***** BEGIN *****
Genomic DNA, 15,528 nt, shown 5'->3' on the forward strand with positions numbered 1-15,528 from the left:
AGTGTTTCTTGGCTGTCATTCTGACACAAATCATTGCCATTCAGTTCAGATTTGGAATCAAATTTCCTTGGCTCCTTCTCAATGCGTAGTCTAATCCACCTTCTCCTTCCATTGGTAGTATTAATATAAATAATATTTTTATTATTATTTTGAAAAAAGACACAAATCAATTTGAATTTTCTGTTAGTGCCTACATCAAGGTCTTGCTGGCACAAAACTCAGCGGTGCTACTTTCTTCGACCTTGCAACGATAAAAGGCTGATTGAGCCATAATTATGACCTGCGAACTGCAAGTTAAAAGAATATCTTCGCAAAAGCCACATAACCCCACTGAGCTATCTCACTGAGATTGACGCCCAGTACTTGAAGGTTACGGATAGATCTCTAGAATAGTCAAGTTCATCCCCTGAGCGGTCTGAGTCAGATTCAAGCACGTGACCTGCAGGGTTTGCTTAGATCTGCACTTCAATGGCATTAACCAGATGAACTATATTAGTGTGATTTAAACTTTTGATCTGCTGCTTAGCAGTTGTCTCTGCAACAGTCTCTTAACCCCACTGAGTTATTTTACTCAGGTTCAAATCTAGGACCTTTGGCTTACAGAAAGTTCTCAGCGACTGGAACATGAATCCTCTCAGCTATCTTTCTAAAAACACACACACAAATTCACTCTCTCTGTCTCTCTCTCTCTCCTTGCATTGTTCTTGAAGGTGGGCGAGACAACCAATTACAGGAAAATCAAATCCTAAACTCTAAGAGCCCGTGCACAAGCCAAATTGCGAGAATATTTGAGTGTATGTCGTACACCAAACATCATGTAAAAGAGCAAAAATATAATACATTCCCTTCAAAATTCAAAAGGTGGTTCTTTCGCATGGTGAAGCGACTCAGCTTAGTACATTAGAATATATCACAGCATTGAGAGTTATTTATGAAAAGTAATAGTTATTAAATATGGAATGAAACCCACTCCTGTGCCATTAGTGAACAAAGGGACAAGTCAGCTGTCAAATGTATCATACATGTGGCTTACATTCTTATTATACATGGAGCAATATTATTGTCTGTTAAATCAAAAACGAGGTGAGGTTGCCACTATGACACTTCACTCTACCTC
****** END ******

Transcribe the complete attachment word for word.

Genomic DNA, 15,528 nt, shown 5'->3' on the forward strand with positions numbered 1-15,528 from the left:
AGTGTTTCTTGGCTGTCATTCTGACACAAATCATTGCCATTCAGTTCAGATTTGGAATCAAATTTCCTTGGCTCCTTCTCAATGCGTAGTCTAATCCACCTTCTCCTTCCATTGGTAGTATTAATATAAATAATATTTTTATTATTATTTTGAAAAAAGACACAAATCAATTTGAATTTTCTGTTAGTGCCTACATCAAGGTCTTGCTGGCACAAAACTCAGCGGTGCTACTTTCTTCGACCTTGCAACGATAAAAGGCTGATTGAGCCATAATTATGACCTGCGAACTGCAAGTTAAAAGAATATCTTCGCAAAAGCCACATAACCCCACTGAGCTATCTCACTGAGATTGACGCCCAGTACTTGAAGGTTACGGATAGATCTCTAGAATAGTCAAGTTCATCCCCTGAGCGGTCTGAGTCAGATTCAAGCACGTGACCTGCAGGGTTTGCTTAGATCTGCACTTCAATGGCATTAACCAGATGAACTATATTAGTGTGATTTAAACTTTTGATCTGCTGCTTAGCAGTTGTCTCTGCAACAGTCTCTTAACCCCACTGAGTTATTTTACTCAGGTTCAAATCTAGGACCTTTGGCTTACAGAAAGTTCTCAGCGACTGGAACATGAATCCTCTCAGCTATCTTTCTAAAAACACACACACAAATTCACTCTCTCTGTCTCTCTCTCTCTCCTTGCATTGTTCTTGAAGGTGGGCGAGACAACCAATTACAGGAAAATCAAATCCTAAACTCTAAGAGCCCGTGCACAAGCCAAATTGCGAGAATATTTGAGTGTATGTCGTACACCAAACATCATGTAAAAGAGCAAAAATATAATACATTCCCTTCAAAATTCAAAAGGTGGTTCTTTCGCATGGTGAAGCGACTCAGCTTAGTACATTAGAATATATCACAGCATTGAGAGTTATTTATGAAAAGTAATAGTTATTAAATATGGAATGAAACCCACTCCTGTGCCATTAGTGAACAAAGGGACAAGTCAGCTGTCAAATGTATCATACATGTGGCTTACATTCTTATTATACATGGAGCAATATTATTGTCTGTTAAATCAAAAACGAGGTGAGGTTGCCACTATGACACTTCACTCTACCTC